Mutuality is a very good thing as it suggests a highly un-American humility and willingness to learn from others. But this admirable new ethos does not offer any useful guidance in the face of crises like the one just triggered by Tunisian President Kais Saied, who dismissed his government and took over the emergency powers on July 25, Blinken warned the Tunisian leader, with “all political actors "To work together and the Tunisian people" and pledged help with the country's economic and health crisis; but Washington and its allies – especially France – may have to promise or threaten much more to keep the only democracy in the Arab world from falling into dictatorship. We will see in the coming days and weeks how committed Biden is to this endeavor.

The vow of reciprocity also confronts us with our own limits. The most important gift the United States could bring to its own party would be legislation to prevent voter suppression and post-election manipulation. (See my recent column on "negative exceptionalism" in the United States in this regard.) But Republicans are likely to block any meaningful bill on the matter. A government official suggested that the ongoing Congressional investigation into the January 6th insurrection will demonstrate the United States' commitment to investigating its own failures; but that too is rejected by half the country.

Democracies, of course, depend on laws and legal institutions, but ultimately they are based on citizens' belief in these institutions and a willingness to adhere to their guidelines. People in highly polarized societies will not trust any result that disadvantages them; and what is prescribed by law can be reversed by new law. We don't really know how to reverse the radical polarization. And of course, populist leaders are doing everything they can to increase suspicion. Indian Prime Minister Narendra Modi or Turkish President Recep Tayyip Erdogan might one day lose an election, but they could have democratically ungovernable their country by the time they leave.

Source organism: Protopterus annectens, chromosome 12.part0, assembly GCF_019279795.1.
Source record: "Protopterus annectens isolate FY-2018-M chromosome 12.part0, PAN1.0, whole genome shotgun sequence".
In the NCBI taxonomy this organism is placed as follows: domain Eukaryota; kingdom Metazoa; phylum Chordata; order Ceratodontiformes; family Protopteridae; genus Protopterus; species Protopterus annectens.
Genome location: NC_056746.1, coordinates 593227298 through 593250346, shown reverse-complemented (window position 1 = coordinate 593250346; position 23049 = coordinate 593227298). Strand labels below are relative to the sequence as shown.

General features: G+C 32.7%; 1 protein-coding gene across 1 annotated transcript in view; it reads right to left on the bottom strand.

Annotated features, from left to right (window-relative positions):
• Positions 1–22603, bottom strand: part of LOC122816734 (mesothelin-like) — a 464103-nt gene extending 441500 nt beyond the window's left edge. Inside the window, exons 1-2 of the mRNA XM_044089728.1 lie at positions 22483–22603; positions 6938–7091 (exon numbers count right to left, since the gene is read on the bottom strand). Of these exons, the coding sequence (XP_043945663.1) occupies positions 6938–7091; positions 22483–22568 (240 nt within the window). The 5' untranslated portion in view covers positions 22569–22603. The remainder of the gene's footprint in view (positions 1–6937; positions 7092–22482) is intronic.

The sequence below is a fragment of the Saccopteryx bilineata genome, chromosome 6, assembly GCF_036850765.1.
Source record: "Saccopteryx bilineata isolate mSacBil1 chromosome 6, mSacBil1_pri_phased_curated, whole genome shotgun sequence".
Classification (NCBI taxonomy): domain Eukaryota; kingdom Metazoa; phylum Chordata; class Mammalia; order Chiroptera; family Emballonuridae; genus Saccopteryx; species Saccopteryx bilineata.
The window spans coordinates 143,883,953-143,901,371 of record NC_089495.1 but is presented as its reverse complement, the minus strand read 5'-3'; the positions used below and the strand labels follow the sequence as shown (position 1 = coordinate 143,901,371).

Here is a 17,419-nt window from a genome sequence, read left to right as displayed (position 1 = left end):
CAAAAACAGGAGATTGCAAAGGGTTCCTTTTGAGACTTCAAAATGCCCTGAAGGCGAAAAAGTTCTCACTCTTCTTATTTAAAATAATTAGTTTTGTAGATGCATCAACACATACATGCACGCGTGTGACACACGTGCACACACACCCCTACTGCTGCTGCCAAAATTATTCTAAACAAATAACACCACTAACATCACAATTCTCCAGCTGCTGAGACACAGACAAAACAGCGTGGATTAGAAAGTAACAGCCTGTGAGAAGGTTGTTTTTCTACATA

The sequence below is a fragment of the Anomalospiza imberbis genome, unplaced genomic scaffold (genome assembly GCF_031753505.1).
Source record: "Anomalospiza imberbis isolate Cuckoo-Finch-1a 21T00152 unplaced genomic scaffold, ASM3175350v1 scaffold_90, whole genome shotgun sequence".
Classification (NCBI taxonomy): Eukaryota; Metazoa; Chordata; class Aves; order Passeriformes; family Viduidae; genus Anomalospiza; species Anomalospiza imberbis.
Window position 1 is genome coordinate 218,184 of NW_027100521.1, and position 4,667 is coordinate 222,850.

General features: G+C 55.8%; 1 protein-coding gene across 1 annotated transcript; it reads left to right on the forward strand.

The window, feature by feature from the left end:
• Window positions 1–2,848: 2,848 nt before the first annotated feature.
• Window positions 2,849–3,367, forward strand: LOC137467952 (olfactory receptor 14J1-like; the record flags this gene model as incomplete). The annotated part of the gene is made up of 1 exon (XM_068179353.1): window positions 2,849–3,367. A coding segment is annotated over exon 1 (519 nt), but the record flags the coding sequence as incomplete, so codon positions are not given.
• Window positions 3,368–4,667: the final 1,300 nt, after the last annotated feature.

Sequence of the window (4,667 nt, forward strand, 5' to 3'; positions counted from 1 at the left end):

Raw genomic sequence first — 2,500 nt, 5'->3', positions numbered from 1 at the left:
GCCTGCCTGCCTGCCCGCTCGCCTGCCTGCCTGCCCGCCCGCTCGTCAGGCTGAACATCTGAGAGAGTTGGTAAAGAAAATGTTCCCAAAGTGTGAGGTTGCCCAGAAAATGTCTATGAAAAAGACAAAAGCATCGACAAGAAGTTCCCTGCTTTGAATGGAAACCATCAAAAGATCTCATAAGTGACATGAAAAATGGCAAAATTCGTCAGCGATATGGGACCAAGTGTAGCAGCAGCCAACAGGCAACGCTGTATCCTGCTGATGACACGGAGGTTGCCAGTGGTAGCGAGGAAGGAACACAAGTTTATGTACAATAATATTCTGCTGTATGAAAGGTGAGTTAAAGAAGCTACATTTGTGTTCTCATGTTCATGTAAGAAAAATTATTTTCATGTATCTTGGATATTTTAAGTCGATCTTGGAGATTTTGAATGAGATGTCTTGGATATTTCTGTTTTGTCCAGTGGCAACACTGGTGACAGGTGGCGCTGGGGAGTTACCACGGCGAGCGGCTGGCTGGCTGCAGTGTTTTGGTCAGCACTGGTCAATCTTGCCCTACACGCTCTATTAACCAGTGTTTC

Opportunist autocrats like Russian President Vladimir Putin heat the flames whenever they can – but they need flames first and foremost. In a recent article, Frances Z. Brown and Thomas Carothers, leading democracy scholars for the Carnegie Endowment for International Peace, stated that, as the Biden administration has often done, "designing a democracy strategy aimed at countering China and Russia" ignores "the main drivers of democratic decline" that are internal. One of the temptations, however, is that it is easier to forge political consensus on laws to counter foreign hacking, surveillance and campaigning than it is to confront deep-seated divisions within societies.

In fact, countries can bring all sorts of useful gifts to the party. Laws forcing foreign investors to reveal their identities, regulatory systems for regulating artificial intelligence or surveillance technology, rules for restricting black money in politics – all of these will gradually advance the cause of democracy. Maybe even countries are competing for something particularly good. But remember how frustrating it was for even a very determined US president to make amends for the damage Trump and a generation of polarizing Republicans did. As difficult as it is for affected countries to rebuild the spirit of democracy at a time when the industrial middle class has been eroded and secure cultural identities have been dissolved, it is just as difficult to do things better in another country.